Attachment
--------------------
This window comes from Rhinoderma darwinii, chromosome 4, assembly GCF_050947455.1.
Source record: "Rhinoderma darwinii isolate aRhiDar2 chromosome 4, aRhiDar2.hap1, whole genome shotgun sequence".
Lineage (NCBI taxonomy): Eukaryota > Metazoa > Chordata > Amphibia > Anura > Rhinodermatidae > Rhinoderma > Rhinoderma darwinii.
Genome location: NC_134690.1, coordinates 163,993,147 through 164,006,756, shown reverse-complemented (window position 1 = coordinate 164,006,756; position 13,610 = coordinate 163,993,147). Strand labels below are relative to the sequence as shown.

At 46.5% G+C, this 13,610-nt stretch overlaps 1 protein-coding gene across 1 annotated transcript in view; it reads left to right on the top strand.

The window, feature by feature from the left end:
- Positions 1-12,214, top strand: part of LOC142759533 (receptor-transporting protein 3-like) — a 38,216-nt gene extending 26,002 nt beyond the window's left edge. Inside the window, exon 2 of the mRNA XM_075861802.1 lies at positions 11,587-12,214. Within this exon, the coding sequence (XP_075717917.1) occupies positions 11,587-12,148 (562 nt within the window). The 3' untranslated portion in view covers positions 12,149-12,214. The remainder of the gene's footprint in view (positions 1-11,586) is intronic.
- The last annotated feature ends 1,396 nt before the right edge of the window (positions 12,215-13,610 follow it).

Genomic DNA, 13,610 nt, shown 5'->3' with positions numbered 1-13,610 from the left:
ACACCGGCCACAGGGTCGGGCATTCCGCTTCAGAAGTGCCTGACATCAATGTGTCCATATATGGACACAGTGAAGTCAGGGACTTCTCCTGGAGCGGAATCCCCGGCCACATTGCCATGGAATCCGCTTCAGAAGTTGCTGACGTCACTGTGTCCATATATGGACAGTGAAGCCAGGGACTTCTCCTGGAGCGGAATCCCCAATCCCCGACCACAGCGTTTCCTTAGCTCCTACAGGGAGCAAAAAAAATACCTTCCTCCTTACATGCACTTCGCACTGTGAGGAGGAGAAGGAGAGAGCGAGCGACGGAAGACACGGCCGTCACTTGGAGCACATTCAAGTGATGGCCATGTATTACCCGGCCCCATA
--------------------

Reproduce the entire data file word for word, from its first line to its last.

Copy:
This window comes from Rhinoderma darwinii, chromosome 4, assembly GCF_050947455.1.
Source record: "Rhinoderma darwinii isolate aRhiDar2 chromosome 4, aRhiDar2.hap1, whole genome shotgun sequence".
Lineage (NCBI taxonomy): Eukaryota > Metazoa > Chordata > Amphibia > Anura > Rhinodermatidae > Rhinoderma > Rhinoderma darwinii.
Genome location: NC_134690.1, coordinates 163,993,147 through 164,006,756, shown reverse-complemented (window position 1 = coordinate 164,006,756; position 13,610 = coordinate 163,993,147). Strand labels below are relative to the sequence as shown.

At 46.5% G+C, this 13,610-nt stretch overlaps 1 protein-coding gene across 1 annotated transcript in view; it reads left to right on the top strand.

The window, feature by feature from the left end:
- Positions 1-12,214, top strand: part of LOC142759533 (receptor-transporting protein 3-like) — a 38,216-nt gene extending 26,002 nt beyond the window's left edge. Inside the window, exon 2 of the mRNA XM_075861802.1 lies at positions 11,587-12,214. Within this exon, the coding sequence (XP_075717917.1) occupies positions 11,587-12,148 (562 nt within the window). The 3' untranslated portion in view covers positions 12,149-12,214. The remainder of the gene's footprint in view (positions 1-11,586) is intronic.
- The last annotated feature ends 1,396 nt before the right edge of the window (positions 12,215-13,610 follow it).

Genomic DNA, 13,610 nt, shown 5'->3' with positions numbered 1-13,610 from the left:
ACACCGGCCACAGGGTCGGGCATTCCGCTTCAGAAGTGCCTGACATCAATGTGTCCATATATGGACACAGTGAAGTCAGGGACTTCTCCTGGAGCGGAATCCCCGGCCACATTGCCATGGAATCCGCTTCAGAAGTTGCTGACGTCACTGTGTCCATATATGGACAGTGAAGCCAGGGACTTCTCCTGGAGCGGAATCCCCAATCCCCGACCACAGCGTTTCCTTAGCTCCTACAGGGAGCAAAAAAAATACCTTCCTCCTTACATGCACTTCGCACTGTGAGGAGGAGAAGGAGAGAGCGAGCGACGGAAGACACGGCCGTCACTTGGAGCACATTCAAGTGATGGCCATGTATTACCCGGCCCCATA